Meanwhile, Ronald and others pass by in the tea-garden as if in a a pageant mime, a man with “always the same air of being strung up for martyrdom to the occasion as the young Sebastian of painters is strung to a tree. He did not look at present a happy boy as, leaning forward, slack wrists crossed on a knee,…”

    As to his knee, what of Joan’s wrist in this chapter? No glimpse here of even one elbow! “…getting up looked round distractedly, huntedly, for the racquet propped against the side of her chair.”

    “‘These evenings,’ explained Ronald, ‘come down like the knife of a guillotine.’”

  6. 20. MRS KERR

    “dropping a plummet”

    “Her personality had a curious way of negativing her surroundings, so that unless one made instant resort to one’s senses the background faded for one and one conjured up in one’s half-consciousness another that expressed her better, that was half an exhalation from herself.”

    Much light shining into Milton’s eyes in this chapter to the extent of blinding him several times, as Mrs K manipulates Milton, as if Machiavellian in her evil for its own sake. Sydney has rebounded from her towards Milton because of the subtle incest of Mrs K, again today touching her son’s knee (cf Eva Trout and her Jeremy that I just read about today romping on her bed, like the earlier rolling and rumpling of a bed in ‘The Hotel’!), with Sydney feeling she is now the shadowy third…. And now Mrs K implants oblique doubts in Milton, so subtle, with such a mode of a high “Priestess” and with such pretension and pretence In her language and intentions, that a lot of it seems written in a language I can no longer grasp or concentrate on. It both slips off my mind and outshines my mind, neutralising the one unique ratiocination needed by the reader to fully comprehend what Mrs K is saying.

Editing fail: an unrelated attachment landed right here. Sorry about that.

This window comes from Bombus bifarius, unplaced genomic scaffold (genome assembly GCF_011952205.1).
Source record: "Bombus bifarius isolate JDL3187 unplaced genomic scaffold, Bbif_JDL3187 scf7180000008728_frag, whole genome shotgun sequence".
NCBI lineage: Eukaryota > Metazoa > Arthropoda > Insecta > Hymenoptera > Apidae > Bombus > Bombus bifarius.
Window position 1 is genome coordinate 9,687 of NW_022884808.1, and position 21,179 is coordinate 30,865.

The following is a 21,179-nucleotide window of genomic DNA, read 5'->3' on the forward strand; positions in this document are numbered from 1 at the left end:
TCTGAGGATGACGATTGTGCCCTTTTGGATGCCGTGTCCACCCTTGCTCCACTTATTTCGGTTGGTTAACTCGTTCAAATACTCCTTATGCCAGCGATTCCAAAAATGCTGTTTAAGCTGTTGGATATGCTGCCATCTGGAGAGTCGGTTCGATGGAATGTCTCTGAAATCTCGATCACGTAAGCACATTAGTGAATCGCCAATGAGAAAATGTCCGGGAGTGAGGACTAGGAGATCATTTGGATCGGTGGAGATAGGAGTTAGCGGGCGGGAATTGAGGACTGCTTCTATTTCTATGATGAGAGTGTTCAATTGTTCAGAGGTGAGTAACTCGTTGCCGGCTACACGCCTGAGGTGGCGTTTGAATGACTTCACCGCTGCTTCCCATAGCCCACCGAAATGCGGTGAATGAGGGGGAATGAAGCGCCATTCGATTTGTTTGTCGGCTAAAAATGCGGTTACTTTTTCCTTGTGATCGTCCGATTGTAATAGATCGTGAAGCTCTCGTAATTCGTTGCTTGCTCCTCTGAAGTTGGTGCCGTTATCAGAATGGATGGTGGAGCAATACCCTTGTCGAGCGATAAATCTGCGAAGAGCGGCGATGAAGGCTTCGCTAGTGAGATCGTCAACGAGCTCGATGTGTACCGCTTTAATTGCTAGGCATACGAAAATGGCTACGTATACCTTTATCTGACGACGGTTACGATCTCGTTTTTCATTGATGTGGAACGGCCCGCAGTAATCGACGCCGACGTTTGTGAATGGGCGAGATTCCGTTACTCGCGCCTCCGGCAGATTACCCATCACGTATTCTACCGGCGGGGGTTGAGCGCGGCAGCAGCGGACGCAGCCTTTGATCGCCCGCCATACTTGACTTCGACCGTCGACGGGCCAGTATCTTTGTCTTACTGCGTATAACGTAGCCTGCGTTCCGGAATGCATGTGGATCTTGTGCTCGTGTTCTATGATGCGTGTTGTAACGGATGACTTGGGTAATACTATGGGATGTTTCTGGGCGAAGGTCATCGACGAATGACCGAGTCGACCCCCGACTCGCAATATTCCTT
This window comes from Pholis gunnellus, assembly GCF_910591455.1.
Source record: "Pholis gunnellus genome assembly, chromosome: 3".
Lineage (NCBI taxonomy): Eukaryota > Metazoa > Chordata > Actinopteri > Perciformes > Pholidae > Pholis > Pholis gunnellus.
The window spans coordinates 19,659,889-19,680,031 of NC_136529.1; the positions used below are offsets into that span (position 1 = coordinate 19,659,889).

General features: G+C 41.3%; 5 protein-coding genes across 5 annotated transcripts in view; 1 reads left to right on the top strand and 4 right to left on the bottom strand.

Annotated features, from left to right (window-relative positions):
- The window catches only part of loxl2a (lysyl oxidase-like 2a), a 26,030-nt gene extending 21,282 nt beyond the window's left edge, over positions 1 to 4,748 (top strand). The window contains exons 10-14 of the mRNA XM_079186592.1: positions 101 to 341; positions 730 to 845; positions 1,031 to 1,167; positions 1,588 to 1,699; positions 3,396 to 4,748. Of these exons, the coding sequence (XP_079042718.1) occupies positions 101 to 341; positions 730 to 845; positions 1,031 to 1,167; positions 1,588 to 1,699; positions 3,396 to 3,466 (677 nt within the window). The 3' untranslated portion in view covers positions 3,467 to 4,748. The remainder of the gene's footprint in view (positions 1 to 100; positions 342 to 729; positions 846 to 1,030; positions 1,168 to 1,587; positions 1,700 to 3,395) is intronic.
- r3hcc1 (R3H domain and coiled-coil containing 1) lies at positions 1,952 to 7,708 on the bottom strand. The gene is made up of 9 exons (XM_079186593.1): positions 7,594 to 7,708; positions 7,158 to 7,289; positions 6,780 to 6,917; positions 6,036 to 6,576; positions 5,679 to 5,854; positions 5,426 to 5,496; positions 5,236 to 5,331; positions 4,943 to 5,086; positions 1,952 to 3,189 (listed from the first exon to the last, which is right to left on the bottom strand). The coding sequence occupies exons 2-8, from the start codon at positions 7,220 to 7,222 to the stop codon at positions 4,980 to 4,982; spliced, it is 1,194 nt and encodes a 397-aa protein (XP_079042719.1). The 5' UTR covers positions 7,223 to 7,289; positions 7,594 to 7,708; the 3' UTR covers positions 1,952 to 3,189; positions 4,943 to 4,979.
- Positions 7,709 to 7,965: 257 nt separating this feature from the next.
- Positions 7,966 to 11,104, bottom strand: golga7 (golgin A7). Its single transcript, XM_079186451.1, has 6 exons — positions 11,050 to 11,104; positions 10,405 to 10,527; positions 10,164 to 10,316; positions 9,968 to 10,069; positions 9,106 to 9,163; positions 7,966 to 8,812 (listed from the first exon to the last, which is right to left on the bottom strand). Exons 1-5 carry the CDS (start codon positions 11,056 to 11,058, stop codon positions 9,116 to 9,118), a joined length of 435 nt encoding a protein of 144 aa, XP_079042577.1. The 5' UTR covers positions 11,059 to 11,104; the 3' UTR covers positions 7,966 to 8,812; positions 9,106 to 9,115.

Meanwhile in the same lounge…
    Ronald and the crystallised fruit…
    “who would continue to tower, prolonged by his shirt-front, indefinitely tall, crumpling gradually till asked to sit down again.”

    “‘Now, Ronald,’ she said with amusement, laying a hand on her son’s knee, looking down at it thoughtfully and drawing it away again, ‘feels sorry for people who are going to be married.’”

    Love to be taught between innocents, Mrs K suggests, and I sense her smug confidence that a sapphic relationship overpowers but does not exclude a man-woman one, too. She may even think some of this subconsciously… which perhaps gives her a benefit of some doubt. And the fact she suggests that there are “two Sydneys.” Enough for them both?

    And yes, that light in the eyes of Milton as well as the readers’s…
    “…the hard light striking with an impact almost audible on glazed stuffs, noisy colours, reddened skins, the urgent hum of talk, all these relaxed their grip on Milton’s consciousness, subsided. A feeling was produced in him of tempered light and clear gloom and of window open on profoundly dark and rather restless trees as Mrs Kerr said thoughtfully: ‘Religion, I suppose, is an immense outlet for gratitude.’”

    “He felt the light slanting down on him stupefyingly from the mirrors and ceiling a protection from feeling, a barrier, like an orchestra above which one could not, even if one had wanted to, make oneself heard.”

    “…she smiled at him like a priestess.”
    Ann Lee?